Clinicians repeated exposure to clients who have a history of traumatic experiences can lead to vicarious traumatization (VT), which is the potential for clinicians to experience negative consequences such as changes in their sense of self and worldview (McCann & Pearlman, 1990). Experiencing VT negatively impacts the clinician’s professional identity and counseling work with clients (Pearlman & Saakvitne, 1995a, 1995b; Saakvitne & Pearlman, 1996). Having an awareness of VT is a first step in protecting oneself from experiencing the potential consequences of counseling clients who have experienced trauma. Given this, it seems relevant to understand what clinicians-in-training know about VT. Therefore, the purposes of this study were to assess beginning clinicians’ awareness and understanding of VT. To address this issue the researcher posed the following two questions: (a) What is the level of awareness of VT in clinicians-in-training? and (b) What is the impact of a VT training program on the ability of clinicians-in-training to recognize VT in others? To address these research questions, a multiple case study method was used. Participants’ awareness of VT and its associated symptoms, risk factors and impact were assessed before and after they attended a psychoeducational workshop on VT. Several sources of data were collected: a demographic questionnaire, reflection questions about a clinical case vignette, two journal exercises, and two interviews. The single case analysis results included (a) clinicians-in training having a level of awareness that ranged from no awareness to some awareness of VT and (b) they had an increased ability to recognize symptoms, risk factors, and impact of VT as well as resilience and self care after attending the VT training program. The cross case analysis resulted in the emergence of three categories of findings: (a) level of awareness of VT, (b) impact of the VT psychoeducational workshop, and (c) participants’ responses to the clinical case vignette. The discussion includes an interpretation of the findings that emerged from the analysis, implications and limitations of the study, and consideration of future areas of study.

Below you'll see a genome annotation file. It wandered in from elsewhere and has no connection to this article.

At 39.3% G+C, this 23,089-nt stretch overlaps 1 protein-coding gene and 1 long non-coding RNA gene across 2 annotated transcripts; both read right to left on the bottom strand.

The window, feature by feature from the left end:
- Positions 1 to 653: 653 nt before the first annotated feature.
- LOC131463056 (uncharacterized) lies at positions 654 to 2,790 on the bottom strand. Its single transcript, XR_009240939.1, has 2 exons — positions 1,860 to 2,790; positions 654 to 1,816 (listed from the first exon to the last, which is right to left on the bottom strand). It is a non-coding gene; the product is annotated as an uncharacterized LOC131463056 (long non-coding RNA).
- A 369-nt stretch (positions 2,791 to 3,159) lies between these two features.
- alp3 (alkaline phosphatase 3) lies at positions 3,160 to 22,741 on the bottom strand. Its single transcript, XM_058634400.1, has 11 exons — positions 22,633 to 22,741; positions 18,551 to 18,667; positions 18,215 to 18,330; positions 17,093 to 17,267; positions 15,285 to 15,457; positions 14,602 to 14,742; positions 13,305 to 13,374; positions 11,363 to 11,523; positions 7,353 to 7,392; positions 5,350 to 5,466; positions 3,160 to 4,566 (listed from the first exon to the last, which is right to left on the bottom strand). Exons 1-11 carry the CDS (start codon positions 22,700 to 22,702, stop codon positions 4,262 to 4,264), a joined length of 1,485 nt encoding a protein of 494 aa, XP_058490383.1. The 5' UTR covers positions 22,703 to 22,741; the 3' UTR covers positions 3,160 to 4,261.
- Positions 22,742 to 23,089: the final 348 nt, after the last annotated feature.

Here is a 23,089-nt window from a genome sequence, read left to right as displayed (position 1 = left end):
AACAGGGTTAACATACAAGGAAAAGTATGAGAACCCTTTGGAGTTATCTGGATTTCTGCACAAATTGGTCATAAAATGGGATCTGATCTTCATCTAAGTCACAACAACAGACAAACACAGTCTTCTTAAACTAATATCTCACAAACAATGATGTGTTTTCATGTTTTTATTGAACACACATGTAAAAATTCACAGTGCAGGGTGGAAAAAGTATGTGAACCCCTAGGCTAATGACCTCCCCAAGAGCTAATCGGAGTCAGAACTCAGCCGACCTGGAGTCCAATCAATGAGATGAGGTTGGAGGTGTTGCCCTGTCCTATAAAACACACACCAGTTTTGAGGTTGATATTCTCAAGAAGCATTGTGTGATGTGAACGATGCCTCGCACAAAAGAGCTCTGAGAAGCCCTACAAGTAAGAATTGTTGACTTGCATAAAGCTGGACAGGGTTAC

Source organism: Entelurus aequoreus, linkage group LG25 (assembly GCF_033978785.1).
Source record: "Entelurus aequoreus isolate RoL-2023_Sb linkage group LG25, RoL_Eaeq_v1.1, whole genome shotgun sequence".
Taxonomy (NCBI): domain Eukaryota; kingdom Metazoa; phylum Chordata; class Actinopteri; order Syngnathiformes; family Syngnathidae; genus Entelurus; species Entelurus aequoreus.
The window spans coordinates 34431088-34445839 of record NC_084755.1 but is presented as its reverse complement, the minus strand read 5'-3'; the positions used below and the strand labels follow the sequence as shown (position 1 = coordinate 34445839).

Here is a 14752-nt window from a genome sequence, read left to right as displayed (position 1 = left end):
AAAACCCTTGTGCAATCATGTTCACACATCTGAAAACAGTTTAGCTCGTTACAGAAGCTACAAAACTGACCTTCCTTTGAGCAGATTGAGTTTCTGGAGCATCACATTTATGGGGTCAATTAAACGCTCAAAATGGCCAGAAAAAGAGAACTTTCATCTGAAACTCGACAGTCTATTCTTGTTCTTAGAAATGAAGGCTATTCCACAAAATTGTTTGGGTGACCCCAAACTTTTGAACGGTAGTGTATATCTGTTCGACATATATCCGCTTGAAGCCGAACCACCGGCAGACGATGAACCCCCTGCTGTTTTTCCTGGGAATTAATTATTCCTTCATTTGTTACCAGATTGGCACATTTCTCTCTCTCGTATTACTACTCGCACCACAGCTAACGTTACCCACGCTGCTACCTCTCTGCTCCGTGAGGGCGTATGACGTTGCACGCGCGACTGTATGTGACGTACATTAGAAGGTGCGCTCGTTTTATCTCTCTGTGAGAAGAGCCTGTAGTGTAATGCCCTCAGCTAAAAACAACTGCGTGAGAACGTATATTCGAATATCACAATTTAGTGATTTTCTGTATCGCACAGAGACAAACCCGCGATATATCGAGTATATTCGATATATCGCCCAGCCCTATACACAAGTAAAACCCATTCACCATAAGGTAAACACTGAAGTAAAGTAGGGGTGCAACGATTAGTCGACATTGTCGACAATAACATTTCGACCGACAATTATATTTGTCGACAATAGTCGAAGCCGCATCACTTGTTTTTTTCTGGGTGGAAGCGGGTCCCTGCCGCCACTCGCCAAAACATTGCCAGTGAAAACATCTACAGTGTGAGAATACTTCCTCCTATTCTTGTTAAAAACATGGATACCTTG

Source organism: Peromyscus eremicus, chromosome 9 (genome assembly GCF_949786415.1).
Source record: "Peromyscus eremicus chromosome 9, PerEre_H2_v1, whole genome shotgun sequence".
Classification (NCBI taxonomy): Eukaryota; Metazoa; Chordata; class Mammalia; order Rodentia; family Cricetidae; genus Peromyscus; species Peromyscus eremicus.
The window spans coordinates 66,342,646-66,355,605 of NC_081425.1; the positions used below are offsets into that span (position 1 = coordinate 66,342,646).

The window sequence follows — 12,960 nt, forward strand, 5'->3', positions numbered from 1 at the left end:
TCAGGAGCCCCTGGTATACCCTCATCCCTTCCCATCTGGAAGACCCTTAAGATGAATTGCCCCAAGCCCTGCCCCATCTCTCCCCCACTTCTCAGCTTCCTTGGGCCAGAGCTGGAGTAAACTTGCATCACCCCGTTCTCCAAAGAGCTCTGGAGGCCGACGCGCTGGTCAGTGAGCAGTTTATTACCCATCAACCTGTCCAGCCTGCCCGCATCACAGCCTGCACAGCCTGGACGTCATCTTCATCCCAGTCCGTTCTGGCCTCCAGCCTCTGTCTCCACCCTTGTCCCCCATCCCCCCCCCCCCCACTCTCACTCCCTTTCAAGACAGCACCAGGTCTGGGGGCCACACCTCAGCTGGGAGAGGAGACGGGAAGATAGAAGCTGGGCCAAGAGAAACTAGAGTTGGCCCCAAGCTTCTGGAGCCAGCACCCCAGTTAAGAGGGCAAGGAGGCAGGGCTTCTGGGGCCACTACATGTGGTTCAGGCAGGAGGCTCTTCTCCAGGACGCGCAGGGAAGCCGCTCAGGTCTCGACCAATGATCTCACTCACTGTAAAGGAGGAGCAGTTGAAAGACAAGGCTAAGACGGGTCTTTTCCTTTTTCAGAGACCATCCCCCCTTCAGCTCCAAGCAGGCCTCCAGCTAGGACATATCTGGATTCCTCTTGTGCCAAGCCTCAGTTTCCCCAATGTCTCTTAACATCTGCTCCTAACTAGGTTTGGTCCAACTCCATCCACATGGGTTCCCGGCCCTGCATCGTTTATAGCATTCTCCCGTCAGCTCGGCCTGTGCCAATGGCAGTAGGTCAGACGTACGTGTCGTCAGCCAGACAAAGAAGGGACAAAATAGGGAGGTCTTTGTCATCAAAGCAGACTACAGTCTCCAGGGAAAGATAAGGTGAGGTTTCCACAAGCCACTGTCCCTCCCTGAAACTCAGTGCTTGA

|School:||Western Michigan University|
|School Location:||United States -- Michigan|
|Source:||DAI-A 72/03, Dissertation Abstracts International|
|Subjects:||Social research, Clinical psychology, Continuing education|
|Keywords:||Clinicians-in-training, Multiple case study, Trauma, Vicarious trauma|
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